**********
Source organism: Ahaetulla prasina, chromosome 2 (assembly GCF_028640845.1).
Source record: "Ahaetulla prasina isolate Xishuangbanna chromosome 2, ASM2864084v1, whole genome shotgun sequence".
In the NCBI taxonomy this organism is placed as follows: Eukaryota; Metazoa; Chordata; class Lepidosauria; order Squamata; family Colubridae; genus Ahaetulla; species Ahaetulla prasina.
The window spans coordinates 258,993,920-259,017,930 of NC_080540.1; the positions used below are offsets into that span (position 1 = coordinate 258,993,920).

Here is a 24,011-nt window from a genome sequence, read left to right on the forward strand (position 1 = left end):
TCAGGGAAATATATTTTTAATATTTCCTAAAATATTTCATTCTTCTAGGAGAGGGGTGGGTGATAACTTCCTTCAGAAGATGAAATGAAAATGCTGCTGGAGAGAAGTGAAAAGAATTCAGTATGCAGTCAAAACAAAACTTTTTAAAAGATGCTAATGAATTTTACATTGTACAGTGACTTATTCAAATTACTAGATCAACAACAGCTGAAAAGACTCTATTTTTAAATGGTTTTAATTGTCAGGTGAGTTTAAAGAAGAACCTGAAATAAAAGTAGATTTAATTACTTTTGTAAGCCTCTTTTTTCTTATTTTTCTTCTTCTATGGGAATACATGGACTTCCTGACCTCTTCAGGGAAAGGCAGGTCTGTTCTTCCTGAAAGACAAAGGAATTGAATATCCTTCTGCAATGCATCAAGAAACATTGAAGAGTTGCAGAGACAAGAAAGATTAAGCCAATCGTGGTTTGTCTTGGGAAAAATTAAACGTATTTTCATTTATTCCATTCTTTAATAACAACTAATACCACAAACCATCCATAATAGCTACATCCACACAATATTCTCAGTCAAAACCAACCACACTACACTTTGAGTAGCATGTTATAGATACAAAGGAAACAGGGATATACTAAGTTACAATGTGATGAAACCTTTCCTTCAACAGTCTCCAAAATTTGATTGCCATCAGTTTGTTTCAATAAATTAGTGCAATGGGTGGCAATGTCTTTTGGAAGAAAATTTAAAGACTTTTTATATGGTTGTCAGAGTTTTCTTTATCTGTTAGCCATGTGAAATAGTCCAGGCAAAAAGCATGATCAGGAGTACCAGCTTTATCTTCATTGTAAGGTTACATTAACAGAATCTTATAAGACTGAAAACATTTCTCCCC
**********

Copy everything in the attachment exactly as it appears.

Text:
Source organism: Ahaetulla prasina, chromosome 2 (assembly GCF_028640845.1).
Source record: "Ahaetulla prasina isolate Xishuangbanna chromosome 2, ASM2864084v1, whole genome shotgun sequence".
In the NCBI taxonomy this organism is placed as follows: Eukaryota; Metazoa; Chordata; class Lepidosauria; order Squamata; family Colubridae; genus Ahaetulla; species Ahaetulla prasina.
The window spans coordinates 258,993,920-259,017,930 of NC_080540.1; the positions used below are offsets into that span (position 1 = coordinate 258,993,920).

Here is a 24,011-nt window from a genome sequence, read left to right on the forward strand (position 1 = left end):
TCAGGGAAATATATTTTTAATATTTCCTAAAATATTTCATTCTTCTAGGAGAGGGGTGGGTGATAACTTCCTTCAGAAGATGAAATGAAAATGCTGCTGGAGAGAAGTGAAAAGAATTCAGTATGCAGTCAAAACAAAACTTTTTAAAAGATGCTAATGAATTTTACATTGTACAGTGACTTATTCAAATTACTAGATCAACAACAGCTGAAAAGACTCTATTTTTAAATGGTTTTAATTGTCAGGTGAGTTTAAAGAAGAACCTGAAATAAAAGTAGATTTAATTACTTTTGTAAGCCTCTTTTTTCTTATTTTTCTTCTTCTATGGGAATACATGGACTTCCTGACCTCTTCAGGGAAAGGCAGGTCTGTTCTTCCTGAAAGACAAAGGAATTGAATATCCTTCTGCAATGCATCAAGAAACATTGAAGAGTTGCAGAGACAAGAAAGATTAAGCCAATCGTGGTTTGTCTTGGGAAAAATTAAACGTATTTTCATTTATTCCATTCTTTAATAACAACTAATACCACAAACCATCCATAATAGCTACATCCACACAATATTCTCAGTCAAAACCAACCACACTACACTTTGAGTAGCATGTTATAGATACAAAGGAAACAGGGATATACTAAGTTACAATGTGATGAAACCTTTCCTTCAACAGTCTCCAAAATTTGATTGCCATCAGTTTGTTTCAATAAATTAGTGCAATGGGTGGCAATGTCTTTTGGAAGAAAATTTAAAGACTTTTTATATGGTTGTCAGAGTTTTCTTTATCTGTTAGCCATGTGAAATAGTCCAGGCAAAAAGCATGATCAGGAGTACCAGCTTTATCTTCATTGTAAGGTTACATTAACAGAATCTTATAAGACTGAAAACATTTCTCCCC